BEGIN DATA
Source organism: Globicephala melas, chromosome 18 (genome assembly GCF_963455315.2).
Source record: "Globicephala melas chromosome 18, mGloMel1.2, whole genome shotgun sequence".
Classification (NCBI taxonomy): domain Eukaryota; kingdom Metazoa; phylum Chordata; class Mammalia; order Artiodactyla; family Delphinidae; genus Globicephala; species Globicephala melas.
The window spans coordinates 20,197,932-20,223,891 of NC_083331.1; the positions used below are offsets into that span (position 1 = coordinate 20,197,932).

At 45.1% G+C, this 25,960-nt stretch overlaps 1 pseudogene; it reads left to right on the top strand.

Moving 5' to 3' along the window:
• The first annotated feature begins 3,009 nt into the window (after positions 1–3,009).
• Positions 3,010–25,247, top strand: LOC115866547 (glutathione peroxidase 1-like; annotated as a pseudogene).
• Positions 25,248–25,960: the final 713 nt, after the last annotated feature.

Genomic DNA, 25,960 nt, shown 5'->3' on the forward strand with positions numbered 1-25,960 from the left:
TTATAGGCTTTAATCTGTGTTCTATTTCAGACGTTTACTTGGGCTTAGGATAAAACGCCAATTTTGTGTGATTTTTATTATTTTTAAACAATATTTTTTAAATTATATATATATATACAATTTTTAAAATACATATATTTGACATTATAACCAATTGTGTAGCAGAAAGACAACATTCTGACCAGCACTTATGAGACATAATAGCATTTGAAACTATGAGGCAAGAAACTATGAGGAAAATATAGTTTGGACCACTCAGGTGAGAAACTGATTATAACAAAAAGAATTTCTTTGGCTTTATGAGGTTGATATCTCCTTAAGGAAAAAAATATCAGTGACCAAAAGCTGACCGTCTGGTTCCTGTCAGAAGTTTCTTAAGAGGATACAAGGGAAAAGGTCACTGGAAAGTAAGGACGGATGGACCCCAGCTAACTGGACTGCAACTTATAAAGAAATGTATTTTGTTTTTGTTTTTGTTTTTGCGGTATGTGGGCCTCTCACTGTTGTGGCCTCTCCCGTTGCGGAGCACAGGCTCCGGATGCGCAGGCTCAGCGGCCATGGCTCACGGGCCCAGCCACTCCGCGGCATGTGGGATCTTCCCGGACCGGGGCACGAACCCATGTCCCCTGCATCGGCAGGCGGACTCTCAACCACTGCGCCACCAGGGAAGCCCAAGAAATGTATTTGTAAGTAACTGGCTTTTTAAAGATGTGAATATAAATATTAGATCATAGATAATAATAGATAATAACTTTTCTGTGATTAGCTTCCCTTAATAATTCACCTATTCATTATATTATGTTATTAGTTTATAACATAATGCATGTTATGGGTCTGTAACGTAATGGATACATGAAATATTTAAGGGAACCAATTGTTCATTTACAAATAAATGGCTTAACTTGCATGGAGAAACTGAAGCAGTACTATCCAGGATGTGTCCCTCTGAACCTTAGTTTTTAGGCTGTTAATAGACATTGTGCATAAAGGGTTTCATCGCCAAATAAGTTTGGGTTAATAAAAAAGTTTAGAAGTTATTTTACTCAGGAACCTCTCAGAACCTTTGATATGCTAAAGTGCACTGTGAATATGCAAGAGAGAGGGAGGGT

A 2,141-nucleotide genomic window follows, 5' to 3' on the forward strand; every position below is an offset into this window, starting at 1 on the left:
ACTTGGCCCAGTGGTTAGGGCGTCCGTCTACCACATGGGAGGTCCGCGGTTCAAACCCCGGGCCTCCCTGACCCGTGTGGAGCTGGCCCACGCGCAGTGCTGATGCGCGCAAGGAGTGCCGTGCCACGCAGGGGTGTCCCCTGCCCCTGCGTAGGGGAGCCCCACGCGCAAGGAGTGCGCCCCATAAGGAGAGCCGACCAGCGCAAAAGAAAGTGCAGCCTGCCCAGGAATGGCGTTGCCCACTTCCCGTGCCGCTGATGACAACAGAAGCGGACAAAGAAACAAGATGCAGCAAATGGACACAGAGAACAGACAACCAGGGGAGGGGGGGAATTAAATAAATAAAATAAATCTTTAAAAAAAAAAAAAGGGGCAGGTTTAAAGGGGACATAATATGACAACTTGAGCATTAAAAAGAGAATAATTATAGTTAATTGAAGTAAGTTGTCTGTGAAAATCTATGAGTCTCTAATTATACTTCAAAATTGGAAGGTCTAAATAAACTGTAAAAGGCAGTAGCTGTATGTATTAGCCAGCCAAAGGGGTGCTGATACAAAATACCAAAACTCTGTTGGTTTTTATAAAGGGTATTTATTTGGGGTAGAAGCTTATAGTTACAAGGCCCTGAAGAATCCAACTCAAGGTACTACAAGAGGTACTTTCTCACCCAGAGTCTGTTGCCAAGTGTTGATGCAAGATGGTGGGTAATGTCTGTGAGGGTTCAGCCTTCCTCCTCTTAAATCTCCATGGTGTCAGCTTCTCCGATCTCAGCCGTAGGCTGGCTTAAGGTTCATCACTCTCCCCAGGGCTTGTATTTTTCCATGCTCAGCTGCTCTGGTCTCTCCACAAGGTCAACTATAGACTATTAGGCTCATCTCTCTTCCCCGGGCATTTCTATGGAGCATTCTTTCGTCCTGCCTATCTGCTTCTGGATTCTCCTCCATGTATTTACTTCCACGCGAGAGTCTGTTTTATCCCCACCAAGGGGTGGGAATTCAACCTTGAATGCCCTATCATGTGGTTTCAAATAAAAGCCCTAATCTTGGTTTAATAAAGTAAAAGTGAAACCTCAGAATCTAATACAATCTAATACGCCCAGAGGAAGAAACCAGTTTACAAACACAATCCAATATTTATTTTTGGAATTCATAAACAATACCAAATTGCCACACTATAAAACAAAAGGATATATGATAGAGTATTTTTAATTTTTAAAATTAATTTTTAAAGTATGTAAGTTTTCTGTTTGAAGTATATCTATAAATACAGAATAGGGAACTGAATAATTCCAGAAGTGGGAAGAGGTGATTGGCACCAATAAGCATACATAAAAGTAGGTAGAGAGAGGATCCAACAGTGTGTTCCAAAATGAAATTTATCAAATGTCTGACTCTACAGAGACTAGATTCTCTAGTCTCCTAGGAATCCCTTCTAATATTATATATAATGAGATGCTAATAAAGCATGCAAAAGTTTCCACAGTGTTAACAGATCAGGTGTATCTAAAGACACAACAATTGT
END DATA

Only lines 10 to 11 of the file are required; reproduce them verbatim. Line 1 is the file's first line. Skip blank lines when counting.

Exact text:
Genomic DNA, 25,960 nt, shown 5'->3' on the forward strand with positions numbered 1-25,960 from the left:
TTATAGGCTTTAATCTGTGTTCTATTTCAGACGTTTACTTGGGCTTAGGATAAAACGCCAATTTTGTGTGATTTTTATTATTTTTAAACAATATTTTTTAAATTATATATATATATACAATTTTTAAAATACATATATTTGACATTATAACCAATTGTGTAGCAGAAAGACAACATTCTGACCAGCACTTATGAGACATAATAGCATTTGAAACTATGAGGCAAGAAACTATGAGGAAAATATAGTTTGGACCACTCAGGTGAGAAACTGATTATAACAAAAAGAATTTCTTTGGCTTTATGAGGTTGATATCTCCTTAAGGAAAAAAATATCAGTGACCAAAAGCTGACCGTCTGGTTCCTGTCAGAAGTTTCTTAAGAGGATACAAGGGAAAAGGTCACTGGAAAGTAAGGACGGATGGACCCCAGCTAACTGGACTGCAACTTATAAAGAAATGTATTTTGTTTTTGTTTTTGTTTTTGCGGTATGTGGGCCTCTCACTGTTGTGGCCTCTCCCGTTGCGGAGCACAGGCTCCGGATGCGCAGGCTCAGCGGCCATGGCTCACGGGCCCAGCCACTCCGCGGCATGTGGGATCTTCCCGGACCGGGGCACGAACCCATGTCCCCTGCATCGGCAGGCGGACTCTCAACCACTGCGCCACCAGGGAAGCCCAAGAAATGTATTTGTAAGTAACTGGCTTTTTAAAGATGTGAATATAAATATTAGATCATAGATAATAATAGATAATAACTTTTCTGTGATTAGCTTCCCTTAATAATTCACCTATTCATTATATTATGTTATTAGTTTATAACATAATGCATGTTATGGGTCTGTAACGTAATGGATACATGAAATATTTAAGGGAACCAATTGTTCATTTACAAATAAATGGCTTAACTTGCATGGAGAAACTGAAGCAGTACTATCCAGGATGTGTCCCTCTGAACCTTAGTTTTTAGGCTGTTAATAGACATTGTGCATAAAGGGTTTCATCGCCAAATAAGTTTGGGTTAATAAAAAAGTTTAGAAGTTATTTTACTCAGGAACCTCTCAGAACCTTTGATATGCTAAAGTGCACTGTGAATATGCAAGAGAGAGGGAGGGT